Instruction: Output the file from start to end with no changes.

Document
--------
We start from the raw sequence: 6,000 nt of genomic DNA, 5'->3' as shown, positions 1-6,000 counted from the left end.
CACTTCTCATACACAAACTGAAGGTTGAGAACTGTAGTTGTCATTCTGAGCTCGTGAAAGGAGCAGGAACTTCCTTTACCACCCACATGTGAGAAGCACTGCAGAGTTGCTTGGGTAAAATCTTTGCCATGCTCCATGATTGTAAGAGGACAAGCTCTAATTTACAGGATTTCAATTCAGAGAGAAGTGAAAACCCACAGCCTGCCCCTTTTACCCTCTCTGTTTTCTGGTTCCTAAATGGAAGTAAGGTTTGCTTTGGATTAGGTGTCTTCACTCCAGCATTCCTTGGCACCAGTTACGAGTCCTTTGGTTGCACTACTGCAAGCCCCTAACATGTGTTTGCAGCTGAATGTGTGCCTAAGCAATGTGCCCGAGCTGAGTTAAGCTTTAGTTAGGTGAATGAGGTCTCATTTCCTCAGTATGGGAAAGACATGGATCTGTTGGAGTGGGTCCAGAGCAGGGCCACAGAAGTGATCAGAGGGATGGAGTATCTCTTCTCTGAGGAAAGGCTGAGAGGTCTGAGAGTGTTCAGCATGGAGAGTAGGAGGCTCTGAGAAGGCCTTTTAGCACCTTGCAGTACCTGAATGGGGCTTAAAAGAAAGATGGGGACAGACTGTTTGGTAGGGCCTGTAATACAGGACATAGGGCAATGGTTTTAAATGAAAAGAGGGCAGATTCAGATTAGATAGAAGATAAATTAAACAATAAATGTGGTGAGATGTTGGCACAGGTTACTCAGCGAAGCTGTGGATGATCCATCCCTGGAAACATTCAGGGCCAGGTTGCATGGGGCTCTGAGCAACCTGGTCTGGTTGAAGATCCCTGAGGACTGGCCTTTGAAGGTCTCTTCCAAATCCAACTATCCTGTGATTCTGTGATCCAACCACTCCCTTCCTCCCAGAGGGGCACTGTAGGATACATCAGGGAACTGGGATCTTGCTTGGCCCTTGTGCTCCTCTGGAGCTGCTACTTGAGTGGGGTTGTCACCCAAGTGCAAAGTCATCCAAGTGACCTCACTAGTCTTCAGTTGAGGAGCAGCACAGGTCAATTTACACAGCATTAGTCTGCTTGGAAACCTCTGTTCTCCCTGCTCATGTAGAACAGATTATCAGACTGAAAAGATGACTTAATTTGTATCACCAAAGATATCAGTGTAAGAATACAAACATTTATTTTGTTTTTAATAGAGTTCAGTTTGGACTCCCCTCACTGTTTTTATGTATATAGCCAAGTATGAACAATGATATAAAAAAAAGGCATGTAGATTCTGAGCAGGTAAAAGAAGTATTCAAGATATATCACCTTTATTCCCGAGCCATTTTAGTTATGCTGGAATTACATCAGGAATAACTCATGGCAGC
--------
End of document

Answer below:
We start from the raw sequence: 6,000 nt of genomic DNA, 5'->3' as shown, positions 1-6,000 counted from the left end.
CACTTCTCATACACAAACTGAAGGTTGAGAACTGTAGTTGTCATTCTGAGCTCGTGAAAGGAGCAGGAACTTCCTTTACCACCCACATGTGAGAAGCACTGCAGAGTTGCTTGGGTAAAATCTTTGCCATGCTCCATGATTGTAAGAGGACAAGCTCTAATTTACAGGATTTCAATTCAGAGAGAAGTGAAAACCCACAGCCTGCCCCTTTTACCCTCTCTGTTTTCTGGTTCCTAAATGGAAGTAAGGTTTGCTTTGGATTAGGTGTCTTCACTCCAGCATTCCTTGGCACCAGTTACGAGTCCTTTGGTTGCACTACTGCAAGCCCCTAACATGTGTTTGCAGCTGAATGTGTGCCTAAGCAATGTGCCCGAGCTGAGTTAAGCTTTAGTTAGGTGAATGAGGTCTCATTTCCTCAGTATGGGAAAGACATGGATCTGTTGGAGTGGGTCCAGAGCAGGGCCACAGAAGTGATCAGAGGGATGGAGTATCTCTTCTCTGAGGAAAGGCTGAGAGGTCTGAGAGTGTTCAGCATGGAGAGTAGGAGGCTCTGAGAAGGCCTTTTAGCACCTTGCAGTACCTGAATGGGGCTTAAAAGAAAGATGGGGACAGACTGTTTGGTAGGGCCTGTAATACAGGACATAGGGCAATGGTTTTAAATGAAAAGAGGGCAGATTCAGATTAGATAGAAGATAAATTAAACAATAAATGTGGTGAGATGTTGGCACAGGTTACTCAGCGAAGCTGTGGATGATCCATCCCTGGAAACATTCAGGGCCAGGTTGCATGGGGCTCTGAGCAACCTGGTCTGGTTGAAGATCCCTGAGGACTGGCCTTTGAAGGTCTCTTCCAAATCCAACTATCCTGTGATTCTGTGATCCAACCACTCCCTTCCTCCCAGAGGGGCACTGTAGGATACATCAGGGAACTGGGATCTTGCTTGGCCCTTGTGCTCCTCTGGAGCTGCTACTTGAGTGGGGTTGTCACCCAAGTGCAAAGTCATCCAAGTGACCTCACTAGTCTTCAGTTGAGGAGCAGCACAGGTCAATTTACACAGCATTAGTCTGCTTGGAAACCTCTGTTCTCCCTGCTCATGTAGAACAGATTATCAGACTGAAAAGATGACTTAATTTGTATCACCAAAGATATCAGTGTAAGAATACAAACATTTATTTTGTTTTTAATAGAGTTCAGTTTGGACTCCCCTCACTGTTTTTATGTATATAGCCAAGTATGAACAATGATATAAAAAAAAGGCATGTAGATTCTGAGCAGGTAAAAGAAGTATTCAAGATATATCACCTTTATTCCCGAGCCATTTTAGTTATGCTGGAATTACATCAGGAATAACTCATGGCAGC